Sunday, July 10, 2011

(non-) BOOK REVIEW for "Divinity of Doubt: The God Question"

Former LA prosecutor and best-selling author Vincent Bugliosi released his latest book "Divinity of Doubt: The God Question" recently and I decided to buy it. I like to use the investigative method when approaching truth claims and it sounded like Bugliosi was doing the same thing despite reaching a different conclusion. So I had to try it. Bulgliosi describes this work as the culmination of a two-year research project. He's written on the OJ case, JFK assassination, and George W. Bush but now steps out of his field to give his best case for agnosticism in this latest work. Bugliosi says he employs his prosecutorial skills to sift through the evidence for a rational conclusion. In that, I applaud him but the praise stops there.

This book was brought to my attention by an agnostic friend. I offered to read it with him but I'm not sure he has the time or interest. I finished the third chapter and put the book down for good. Perhaps it's unwise to dismiss a book with content I disagree with so quickly. After all, there are many things to be learned by reading authors who share a different point of view. But Bugliosi proved to me very early in his book that there would be little to learn. Here are my reasons for shutting down the project:

1. Intellectually Dishonest
Bugliosi mentions in his first chapter his definition of a fact is that which can be observed. He also is so convinced that God has no justification for allowing suffering in the world that he insists God would have to appear in the sky to convince us he exists. While Bugliosi claims to apply his prosecutorial framework to the God Question, he changes the rules before getting started. He would have won 0% of his cases in his long career as a prosecutor had he applied the same standards in court as he does to God.

2. Uninformed
Bugliosi clearly doesn't understand Christianity which he claims is a false religion. He may be agnostic about "a god" but wants the reader to know that the Christian God most certainly doesn't exist. That would be fine if he had good reasons to back it up. But instead, Bugliosi attacks a straw man. He makes up his own view of Christianity and then creating a case against it. His mention of Frank Turek and Norm Geisler are the only recognizable apologists he cites from the 21st century, but only in one quotation in the entire first three chapters and in an irrelevent part about prayer. Not only is he ignorant to Christianity, but he is clearly unfamiliar with leading arguments against it. There are much better arguments to draw from than the ones Bugliosi came up with.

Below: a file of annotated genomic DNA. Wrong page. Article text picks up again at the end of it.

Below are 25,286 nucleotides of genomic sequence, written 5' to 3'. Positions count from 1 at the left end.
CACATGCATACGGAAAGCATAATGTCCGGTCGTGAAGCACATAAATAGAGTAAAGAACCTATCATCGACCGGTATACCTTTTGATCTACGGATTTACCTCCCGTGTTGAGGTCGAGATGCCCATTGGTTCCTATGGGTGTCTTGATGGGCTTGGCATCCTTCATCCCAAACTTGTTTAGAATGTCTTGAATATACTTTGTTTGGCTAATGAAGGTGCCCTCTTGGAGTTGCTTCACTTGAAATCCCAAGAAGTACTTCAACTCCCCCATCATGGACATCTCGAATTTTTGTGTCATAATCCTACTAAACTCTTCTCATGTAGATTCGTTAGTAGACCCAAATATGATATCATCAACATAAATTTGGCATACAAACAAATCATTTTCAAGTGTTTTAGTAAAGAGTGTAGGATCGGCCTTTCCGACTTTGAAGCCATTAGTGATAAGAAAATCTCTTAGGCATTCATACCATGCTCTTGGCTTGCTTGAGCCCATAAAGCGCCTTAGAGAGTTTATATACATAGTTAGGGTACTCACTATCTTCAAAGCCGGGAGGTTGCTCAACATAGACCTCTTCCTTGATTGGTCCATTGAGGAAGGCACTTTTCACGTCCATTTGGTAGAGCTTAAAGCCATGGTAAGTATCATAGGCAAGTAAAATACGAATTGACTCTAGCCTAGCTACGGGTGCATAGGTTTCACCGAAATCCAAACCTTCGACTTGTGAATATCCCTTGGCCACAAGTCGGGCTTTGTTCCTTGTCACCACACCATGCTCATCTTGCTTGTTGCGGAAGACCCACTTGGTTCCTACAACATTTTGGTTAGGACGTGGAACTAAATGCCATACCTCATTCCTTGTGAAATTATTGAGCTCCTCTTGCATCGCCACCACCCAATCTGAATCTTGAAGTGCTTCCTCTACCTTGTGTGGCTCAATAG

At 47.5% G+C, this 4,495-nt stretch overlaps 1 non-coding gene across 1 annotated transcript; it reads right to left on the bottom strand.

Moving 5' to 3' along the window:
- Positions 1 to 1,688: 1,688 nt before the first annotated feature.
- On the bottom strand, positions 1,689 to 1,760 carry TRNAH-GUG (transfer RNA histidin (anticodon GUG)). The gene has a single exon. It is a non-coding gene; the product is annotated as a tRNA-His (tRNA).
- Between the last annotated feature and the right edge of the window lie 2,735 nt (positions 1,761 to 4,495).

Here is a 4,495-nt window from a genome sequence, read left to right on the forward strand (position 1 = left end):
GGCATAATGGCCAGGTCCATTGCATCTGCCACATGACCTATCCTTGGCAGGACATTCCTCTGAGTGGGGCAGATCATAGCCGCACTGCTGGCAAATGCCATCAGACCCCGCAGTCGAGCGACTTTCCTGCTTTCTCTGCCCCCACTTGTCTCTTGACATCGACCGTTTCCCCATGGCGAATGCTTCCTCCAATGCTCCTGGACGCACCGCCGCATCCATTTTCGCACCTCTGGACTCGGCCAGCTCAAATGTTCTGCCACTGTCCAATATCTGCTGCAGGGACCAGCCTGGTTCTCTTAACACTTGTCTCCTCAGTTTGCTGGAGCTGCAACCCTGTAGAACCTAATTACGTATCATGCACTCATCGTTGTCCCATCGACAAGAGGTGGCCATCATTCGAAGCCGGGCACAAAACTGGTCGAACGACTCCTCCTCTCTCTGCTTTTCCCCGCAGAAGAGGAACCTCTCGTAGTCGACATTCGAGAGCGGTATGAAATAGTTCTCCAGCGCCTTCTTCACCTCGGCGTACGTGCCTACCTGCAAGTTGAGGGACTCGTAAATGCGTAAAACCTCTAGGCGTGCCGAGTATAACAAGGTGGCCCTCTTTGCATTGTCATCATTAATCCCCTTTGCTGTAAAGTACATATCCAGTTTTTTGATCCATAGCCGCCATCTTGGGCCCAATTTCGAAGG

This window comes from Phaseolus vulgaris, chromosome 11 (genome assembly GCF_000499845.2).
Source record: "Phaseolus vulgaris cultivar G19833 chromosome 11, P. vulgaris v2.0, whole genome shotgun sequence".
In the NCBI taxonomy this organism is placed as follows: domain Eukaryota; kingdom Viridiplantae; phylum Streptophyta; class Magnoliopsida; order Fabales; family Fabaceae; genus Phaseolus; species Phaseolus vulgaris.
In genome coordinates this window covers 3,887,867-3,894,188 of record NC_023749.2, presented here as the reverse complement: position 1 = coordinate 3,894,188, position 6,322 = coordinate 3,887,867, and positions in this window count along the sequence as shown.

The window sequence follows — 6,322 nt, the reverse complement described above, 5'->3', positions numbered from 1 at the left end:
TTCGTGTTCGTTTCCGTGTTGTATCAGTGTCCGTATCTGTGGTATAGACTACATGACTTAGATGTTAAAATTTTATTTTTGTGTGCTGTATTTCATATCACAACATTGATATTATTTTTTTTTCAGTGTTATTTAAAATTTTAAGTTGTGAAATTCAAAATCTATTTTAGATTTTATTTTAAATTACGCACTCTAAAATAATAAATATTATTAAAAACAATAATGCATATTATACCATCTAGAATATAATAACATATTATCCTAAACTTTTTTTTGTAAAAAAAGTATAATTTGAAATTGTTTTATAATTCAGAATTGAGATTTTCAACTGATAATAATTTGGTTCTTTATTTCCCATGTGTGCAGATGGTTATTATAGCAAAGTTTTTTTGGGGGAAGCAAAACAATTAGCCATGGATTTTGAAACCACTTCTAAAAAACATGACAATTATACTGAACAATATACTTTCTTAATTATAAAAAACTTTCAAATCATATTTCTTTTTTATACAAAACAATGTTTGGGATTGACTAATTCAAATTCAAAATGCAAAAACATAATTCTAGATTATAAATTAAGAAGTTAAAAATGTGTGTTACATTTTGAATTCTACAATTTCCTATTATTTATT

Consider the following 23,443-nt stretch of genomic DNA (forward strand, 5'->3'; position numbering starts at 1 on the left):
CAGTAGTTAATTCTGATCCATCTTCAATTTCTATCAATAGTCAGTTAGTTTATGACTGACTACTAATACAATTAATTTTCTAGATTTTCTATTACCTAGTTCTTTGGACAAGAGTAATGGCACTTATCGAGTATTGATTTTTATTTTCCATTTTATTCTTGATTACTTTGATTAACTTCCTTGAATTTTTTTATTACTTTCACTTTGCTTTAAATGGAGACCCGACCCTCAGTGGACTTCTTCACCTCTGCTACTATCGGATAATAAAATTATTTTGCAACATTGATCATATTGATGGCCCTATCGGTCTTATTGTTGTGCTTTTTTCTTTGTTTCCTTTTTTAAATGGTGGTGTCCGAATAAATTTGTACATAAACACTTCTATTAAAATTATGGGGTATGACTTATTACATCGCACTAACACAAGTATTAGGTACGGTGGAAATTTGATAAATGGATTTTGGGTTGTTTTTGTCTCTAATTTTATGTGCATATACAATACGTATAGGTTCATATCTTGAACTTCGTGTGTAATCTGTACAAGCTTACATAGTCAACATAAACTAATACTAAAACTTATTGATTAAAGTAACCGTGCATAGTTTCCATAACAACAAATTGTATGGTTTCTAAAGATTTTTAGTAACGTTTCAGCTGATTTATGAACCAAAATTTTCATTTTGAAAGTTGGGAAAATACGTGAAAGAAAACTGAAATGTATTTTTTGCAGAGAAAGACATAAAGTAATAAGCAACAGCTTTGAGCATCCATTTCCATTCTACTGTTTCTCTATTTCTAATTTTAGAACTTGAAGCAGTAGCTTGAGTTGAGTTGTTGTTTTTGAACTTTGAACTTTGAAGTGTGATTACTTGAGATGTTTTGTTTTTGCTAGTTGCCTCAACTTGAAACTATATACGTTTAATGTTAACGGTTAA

3. Tacky
Bugliosi includes in every section of the book a sarcastic tone that doesn't belong in an intellectual conversation especially one as important as God. Much like the angry new atheists he's also critical of, Bugliosi presents a tone that seems like a desperate attempt to make a point that his arguments fail to do for themselves. If he had presented more informed and honest reasoning, the tone would only be annoying. Instead, it made it even more difficult to read a terrible book.

I hope Bugliosi's eyes have been opened by this experience so that he reexamines his own worldview. Two years may be a long time for him, but there are thousands of scholars of all beliefs and backgrounds who have devoted their lives to the topic. Reading just a few of them would have made a big difference to the author's knowledge base. Bugliosi warns the believer not to read his book if easily offended. I would take it further, whether atheist, theist, or agnostic, this book is not for you. You will get more out of the reviews like that which is available on the Please Convince Me website. Prosecutor Al Serrato has written extensively on the book in a very clear and fair way. His reviews are highly recommended.

1 comment:

David W. Mantik said...

This is an egocentric book, too often superficial, and way too often wrong or misleading. Like many narrowly-trained experts before him, Bugliosi mistakenly thinks that his brainpower will succeed outside his area of expertise. He is not trained in biology or physics or cosmology or theology or philosophy or, for that matter, in any specialty that makes him required reading on God’s existence. He even blunders in history, especially in the history of the early church. Inevitably, therefore, his recurrent idiosyncratic comments are only characteristic of the rank amateur. For these reasons, I cannot even recommend this as an introductory book—the novice reader would not emerge properly grounded. Nor can I recommend it to a moderately sophisticated reader, except possibly for its entertainment value (sometimes unintentional). Such a reader would learn little that was new or valuable. Instead I would strongly propose Why I Became an Atheist by John W. Loftus (an ex-minister). My adjectives about this book are at polar opposites of those about Bugliosi’s book. As we should now expect, though, Bugliosi does not cite this book either.

My full review is at

David W. Mantik